A complete driving machine:
The Audi A1 quattro
- Limited-edition (333 units), high-performance athlete
- 256 bhp, quattro drive, 0 – 100 km/h in 5.7 seconds
- Top model goes from concept to ready for volume production in just 17 months
Audi is crowning its successful A1 model series with an exclusive top-of-the-line model. The dynamic A1 quattro, limited to just 333 units, moves to the head of the compact class. Its two-litre, turbocharged engine produces 188 kW (256 hp) and 350 Nm of torque, which thanks to quattro permanent all-wheel drive provide for excellent propulsion in any conditions. The Audi A1 quattro sprints from zero to 100 km/h in 5.7 seconds and has a top speed of 245 km/h. The first deliveries to customers are expected mid-year. In Germany, the fully-equipped Audi A1 quattro will sell for €49,900.
Engine and transmission: Compact powerplant
The 2.0 TFSI engine in the A1 quattro is taken directly from the high-performance Audi TTS sports car: a 1,984 cc, four-cylinder engine that combines petrol direct injection with turbocharging in the classic Audi manner. Among its highlights are the adjustable intake cam shaft and the two balance shafts, which ensure smooth operation. Maximum torque of 350 Nm is continuously available between 2,500 and 4,500 rpm, and peak power (188 kW/256 bhp) is developed at 6,000 rpm.
Every detail of the sporty, sonorous four-cylinder engine has been optimized for high performance and low fuel consumption. Common rail injection, a turbocharger with intercooler and a regulated oil pump are just a few examples. The Audi A1 quattro is expected to consume on average less than 8.5 litres of fuel per 100 km. Yet it performs like a top-class sports car: The standard sprint takes just 5.7 seconds, and top speed is 245 km/h.
The 2.0 TFSI delivers its power to the quattro permanent all-wheel drive system via a precisely shifting six-speed transmission, bringing Vorsprung durch Technik to the small-car class. The heart of this system is an electronically controlled, hydraulically actuated multi-plate clutch whose package of plates rotates in an oil bath.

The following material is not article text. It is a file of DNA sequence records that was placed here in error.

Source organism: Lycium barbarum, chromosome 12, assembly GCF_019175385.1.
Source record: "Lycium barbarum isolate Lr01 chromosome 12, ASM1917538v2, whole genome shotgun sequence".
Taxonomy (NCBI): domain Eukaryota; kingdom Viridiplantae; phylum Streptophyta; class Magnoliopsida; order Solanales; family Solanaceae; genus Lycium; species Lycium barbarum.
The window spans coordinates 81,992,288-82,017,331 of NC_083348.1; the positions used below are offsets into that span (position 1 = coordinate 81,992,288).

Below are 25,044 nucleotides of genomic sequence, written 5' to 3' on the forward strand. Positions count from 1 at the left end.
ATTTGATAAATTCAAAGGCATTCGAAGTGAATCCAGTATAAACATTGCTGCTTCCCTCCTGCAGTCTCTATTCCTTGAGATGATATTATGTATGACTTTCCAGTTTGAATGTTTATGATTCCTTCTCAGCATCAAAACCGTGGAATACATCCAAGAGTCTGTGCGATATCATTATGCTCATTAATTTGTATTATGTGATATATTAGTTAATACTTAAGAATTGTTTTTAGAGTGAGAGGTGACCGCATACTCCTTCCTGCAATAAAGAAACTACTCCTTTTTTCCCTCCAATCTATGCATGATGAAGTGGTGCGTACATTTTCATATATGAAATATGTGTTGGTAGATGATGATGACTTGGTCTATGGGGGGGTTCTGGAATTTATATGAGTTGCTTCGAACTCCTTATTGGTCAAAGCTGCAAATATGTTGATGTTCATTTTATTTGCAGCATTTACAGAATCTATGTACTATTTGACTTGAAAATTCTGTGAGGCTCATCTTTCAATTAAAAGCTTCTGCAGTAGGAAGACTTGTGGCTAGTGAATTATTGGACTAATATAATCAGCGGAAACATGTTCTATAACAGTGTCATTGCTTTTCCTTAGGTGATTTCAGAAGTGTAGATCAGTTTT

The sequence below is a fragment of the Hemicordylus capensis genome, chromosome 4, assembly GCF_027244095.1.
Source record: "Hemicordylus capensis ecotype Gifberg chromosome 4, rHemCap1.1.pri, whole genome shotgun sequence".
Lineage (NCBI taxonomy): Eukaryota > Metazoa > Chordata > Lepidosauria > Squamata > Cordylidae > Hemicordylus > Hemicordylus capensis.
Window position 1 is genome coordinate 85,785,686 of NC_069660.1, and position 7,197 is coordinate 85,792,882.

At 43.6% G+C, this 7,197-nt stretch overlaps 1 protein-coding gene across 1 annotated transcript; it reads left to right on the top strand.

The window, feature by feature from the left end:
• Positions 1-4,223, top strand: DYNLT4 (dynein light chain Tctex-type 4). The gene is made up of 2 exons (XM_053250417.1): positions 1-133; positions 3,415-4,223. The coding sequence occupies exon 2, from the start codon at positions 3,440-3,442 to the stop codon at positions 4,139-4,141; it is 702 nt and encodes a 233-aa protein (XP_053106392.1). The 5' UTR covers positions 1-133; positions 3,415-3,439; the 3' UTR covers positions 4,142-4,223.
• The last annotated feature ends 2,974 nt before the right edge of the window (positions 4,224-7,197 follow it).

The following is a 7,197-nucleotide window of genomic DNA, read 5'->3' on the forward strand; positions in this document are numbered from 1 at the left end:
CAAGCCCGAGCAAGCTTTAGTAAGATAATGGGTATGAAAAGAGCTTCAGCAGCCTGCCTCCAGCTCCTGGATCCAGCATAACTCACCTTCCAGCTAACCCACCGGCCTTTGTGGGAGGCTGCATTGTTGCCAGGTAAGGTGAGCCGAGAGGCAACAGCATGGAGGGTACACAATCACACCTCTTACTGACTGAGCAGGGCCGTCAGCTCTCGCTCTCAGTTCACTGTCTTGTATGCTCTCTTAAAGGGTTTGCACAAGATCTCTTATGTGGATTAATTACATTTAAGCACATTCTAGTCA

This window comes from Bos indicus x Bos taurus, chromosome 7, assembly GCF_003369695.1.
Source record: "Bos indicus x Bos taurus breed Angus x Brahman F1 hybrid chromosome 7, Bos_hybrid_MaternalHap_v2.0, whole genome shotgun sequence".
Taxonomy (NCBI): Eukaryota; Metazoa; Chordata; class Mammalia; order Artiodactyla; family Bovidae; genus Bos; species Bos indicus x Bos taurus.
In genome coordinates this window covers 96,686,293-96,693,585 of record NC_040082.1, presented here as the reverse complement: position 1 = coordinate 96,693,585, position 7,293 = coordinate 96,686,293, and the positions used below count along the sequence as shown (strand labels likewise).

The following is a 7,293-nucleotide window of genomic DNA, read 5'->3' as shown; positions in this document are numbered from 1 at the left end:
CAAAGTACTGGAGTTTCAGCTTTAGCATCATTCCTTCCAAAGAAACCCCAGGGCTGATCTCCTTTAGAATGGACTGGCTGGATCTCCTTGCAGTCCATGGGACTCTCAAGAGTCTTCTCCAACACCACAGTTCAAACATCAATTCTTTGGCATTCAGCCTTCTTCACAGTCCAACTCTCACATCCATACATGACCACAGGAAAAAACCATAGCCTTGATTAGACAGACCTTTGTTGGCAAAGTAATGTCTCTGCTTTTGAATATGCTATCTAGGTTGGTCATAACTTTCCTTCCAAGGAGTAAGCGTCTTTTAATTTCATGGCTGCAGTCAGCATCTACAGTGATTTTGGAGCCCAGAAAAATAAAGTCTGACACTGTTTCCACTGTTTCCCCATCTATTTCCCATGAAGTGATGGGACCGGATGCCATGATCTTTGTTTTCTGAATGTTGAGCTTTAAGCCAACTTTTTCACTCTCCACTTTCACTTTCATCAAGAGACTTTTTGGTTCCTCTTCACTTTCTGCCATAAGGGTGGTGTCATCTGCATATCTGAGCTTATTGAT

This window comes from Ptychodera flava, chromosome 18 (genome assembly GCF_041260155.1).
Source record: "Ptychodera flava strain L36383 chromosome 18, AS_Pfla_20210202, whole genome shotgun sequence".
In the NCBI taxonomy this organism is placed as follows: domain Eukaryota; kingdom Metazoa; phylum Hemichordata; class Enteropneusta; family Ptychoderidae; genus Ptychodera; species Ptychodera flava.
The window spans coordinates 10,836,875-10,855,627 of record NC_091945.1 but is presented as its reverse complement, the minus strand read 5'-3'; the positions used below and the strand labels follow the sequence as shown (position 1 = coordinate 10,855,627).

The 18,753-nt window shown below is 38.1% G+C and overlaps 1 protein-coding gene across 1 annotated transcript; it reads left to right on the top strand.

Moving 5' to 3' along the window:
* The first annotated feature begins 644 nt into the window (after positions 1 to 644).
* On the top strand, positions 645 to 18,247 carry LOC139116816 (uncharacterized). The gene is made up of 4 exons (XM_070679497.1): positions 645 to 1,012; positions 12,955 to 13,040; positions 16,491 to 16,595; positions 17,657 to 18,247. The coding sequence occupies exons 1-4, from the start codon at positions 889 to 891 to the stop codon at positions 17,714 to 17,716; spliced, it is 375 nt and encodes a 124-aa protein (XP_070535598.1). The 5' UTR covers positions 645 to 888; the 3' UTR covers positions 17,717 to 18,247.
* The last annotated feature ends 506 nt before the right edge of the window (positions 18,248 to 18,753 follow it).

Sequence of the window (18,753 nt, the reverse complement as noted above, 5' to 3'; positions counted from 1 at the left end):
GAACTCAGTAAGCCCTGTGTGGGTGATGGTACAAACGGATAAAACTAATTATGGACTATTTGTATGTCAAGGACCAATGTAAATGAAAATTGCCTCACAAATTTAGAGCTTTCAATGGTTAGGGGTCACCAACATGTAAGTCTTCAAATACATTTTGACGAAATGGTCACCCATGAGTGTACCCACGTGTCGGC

During normal driving, the clutch sends most of the engine’s power to the front wheels. If traction decreases there, the clutch can transfer torque steplessly to the rear axle in just a few milliseconds by forcing the packages of plates together by a defined amount. A pressure reservoir helps the electric pump to develop the oil pressure. Additionally, the electronic differential limited slip differential with torque vectoring at both axles produces precisely calculated braking forces for the inside wheels. The result is maximum agility together with ultimate accuracy.
Rear axle from the Audi TTS
The placement of the multi-plate clutch at the rear axle provides for a harmonious distribution of the axle loads, and the chassis of the Audi A1 quattro has been adapted to the dynamics of the drivetrain. The suspension is much more tautly tuned than that of the production model. The front suspension is a McPherson construction. The sensitive and efficient electrohydraulic power steering has a sporty, direct 14.8:1 steering ratio.
The front-wheel drive Audi A1 has a torsion beam rear suspension, which enables the A1 to track accurately and turn willingly into corners even when driven hard. The A1 quattro, in contrast, features a four-link independent suspension at the back that, with the exception of a somewhat narrower track, is identical to that in the Audi TTS.
The transplantation of the rear axle and the new engine, plus fitting in all the components of the all-wheel drive system required a tremendous design effort on the part of the developers. More than 600 completely new or fundamentally modified components in the Audi A1 quattro differ from their counterparts in the front-wheel drive models. Despite all this, the entire development process for the project took just 17 months from start to finish.
The work didn’t end with the definition of new mounting points for the powered rear axle. The spare wheel well in the front-wheel drive A1 made way for the rear differential. The completely redesigned back end also includes an independent mount for the springs and dampers. The longitudinal members have been reinforced here, for example.